Ready, FIRE, Aim! 7 Strategies for Self-Regulation

targetImpulse control or self-regulation is that ability to stop and consider the options before acting and/or do what needs to be done (even if you don’t want to). Not being able to control your response in a given situation can appear to be a blatant disregard for the “rules” (whether explicit or implicit) but it is usually not. This inability to control the reaction to a situation long enough to consider the consequences or alternatives is what gets many children with ADHD in trouble, even though after the fact they can clearly explain what went wrong. It is the immediacy of the reaction whether it is verbal, physical or emotional that causes difficulties in both academic and social situations. You’ve probably heard of the marshmallow experiment they did with some young children back in the 1960’s. If they could wait fifteen minutes before eating the marshmallow in front of them, they would get another marshmallow. Those that could wait, (showed signs of self-regulation) seemed to do better in school and in life.

As adults, those with self-regulation challenges will become more “tuned” in to other’s reactions to their behaviors and often they decrease but may continue to be seen as having a short temper.

In Children:

Blurts out answers or interrupts with questions

Hits, pushes, grabs or runs off

Blows up if homework becomes difficult or can’t continue 

Tantrums and play date disasters

In Adults: 

Road rage

Impulse buys

Yelling and screaming when things don’t go their way

Inappropriate comments or jokes (and not noticing the other person’s reaction)

Ways to help:

  1. Make sure your child/teen is really aware of what happened. Often times we assume they understand when they really don’t. Talk with him or her after everyone is calm and get their perspective of what happened and why. (I call this rewind and review)
  2. Sarah Ward suggests teaching children to STOP and Read the room. STOP (slide 34) is an acronym for Space, Time, Objects and People and it teaches children to use the information they can gather to make decisions based on checking such things as; where they are,  what is happening in the moment, what do they need, and what is that person asking them?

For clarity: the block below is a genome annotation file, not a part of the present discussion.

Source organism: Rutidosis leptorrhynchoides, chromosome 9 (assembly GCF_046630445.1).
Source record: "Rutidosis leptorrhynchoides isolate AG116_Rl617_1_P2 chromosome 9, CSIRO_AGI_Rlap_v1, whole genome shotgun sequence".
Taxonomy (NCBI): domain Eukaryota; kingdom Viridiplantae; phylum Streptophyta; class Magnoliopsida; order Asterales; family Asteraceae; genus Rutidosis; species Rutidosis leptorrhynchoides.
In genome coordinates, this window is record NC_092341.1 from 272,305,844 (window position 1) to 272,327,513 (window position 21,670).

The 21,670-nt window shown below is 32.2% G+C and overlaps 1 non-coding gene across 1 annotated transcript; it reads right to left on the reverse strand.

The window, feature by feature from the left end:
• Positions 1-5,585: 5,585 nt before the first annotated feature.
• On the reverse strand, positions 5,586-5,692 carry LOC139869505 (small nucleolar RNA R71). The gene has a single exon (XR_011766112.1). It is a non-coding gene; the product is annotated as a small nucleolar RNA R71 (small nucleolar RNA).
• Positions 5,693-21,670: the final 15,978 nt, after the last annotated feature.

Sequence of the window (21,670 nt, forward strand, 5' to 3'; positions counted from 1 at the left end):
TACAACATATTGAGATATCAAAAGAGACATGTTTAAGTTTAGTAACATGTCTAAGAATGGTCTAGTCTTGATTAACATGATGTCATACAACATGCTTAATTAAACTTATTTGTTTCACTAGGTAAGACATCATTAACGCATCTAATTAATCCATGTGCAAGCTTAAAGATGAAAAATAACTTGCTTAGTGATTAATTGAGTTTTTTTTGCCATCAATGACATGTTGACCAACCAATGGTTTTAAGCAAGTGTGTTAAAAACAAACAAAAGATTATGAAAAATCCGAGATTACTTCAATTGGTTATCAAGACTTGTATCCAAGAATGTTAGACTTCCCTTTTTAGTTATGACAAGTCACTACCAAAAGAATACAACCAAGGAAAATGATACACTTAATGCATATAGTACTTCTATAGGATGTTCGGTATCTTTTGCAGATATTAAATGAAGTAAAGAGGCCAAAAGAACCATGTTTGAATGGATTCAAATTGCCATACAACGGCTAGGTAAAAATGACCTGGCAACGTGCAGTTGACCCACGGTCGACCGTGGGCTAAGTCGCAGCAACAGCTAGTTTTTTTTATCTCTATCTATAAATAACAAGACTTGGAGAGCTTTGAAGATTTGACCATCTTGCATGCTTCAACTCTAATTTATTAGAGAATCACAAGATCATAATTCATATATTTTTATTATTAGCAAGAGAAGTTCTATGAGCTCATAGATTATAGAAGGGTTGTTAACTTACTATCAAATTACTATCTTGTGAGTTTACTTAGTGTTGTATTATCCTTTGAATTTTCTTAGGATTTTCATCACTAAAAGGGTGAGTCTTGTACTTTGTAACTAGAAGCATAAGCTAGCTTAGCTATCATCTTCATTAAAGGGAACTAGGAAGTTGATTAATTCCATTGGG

3. Set up a secret signal or warning word that lets your child or teen know that they are heading towards an inappropriate response and should stop and consider alternatives before reacting.
  4. Before going into a potential situation discuss the types of things that could happen and work with your child to provide alternatives. Setting clear expectations with behavior options before the situation arises is the best way to prevent potential problems.
  5. Provide examples of your own use of self-regulation by talking out loud as you go through the mental process of choosing a response. Ex. “I am so frustrated that this is not working out and I feel like I am getting mad at myself, I think I need to take a short break and think about how else I can fix this.”
  6. Some teens benefit from having a preset reward. Be sure to build up their tolerance levels by slowing increasing the length of time and push the reward out as well.
  7. Understand that your child/teen is not doing this deliberately, it is neurobiological. Also those with ADHD are emotionally/developmentally about three years behind their peers (Barkley). If possible, change the environment in any way to prevent potential problems.

Self-Regulation is probably the toughest skill to master, yet it has the biggest payoff. Using positive reinforcement before your child acts out, asking “what” questions and not “why” questions, (which often imply wrongdoing) and practicing positive responses will help build your child’s ability to self-regulate. As school begins, be sure that your child’s teacher understands Executive Dysfunction and has effective, positive strategies to help your child – or find one that does.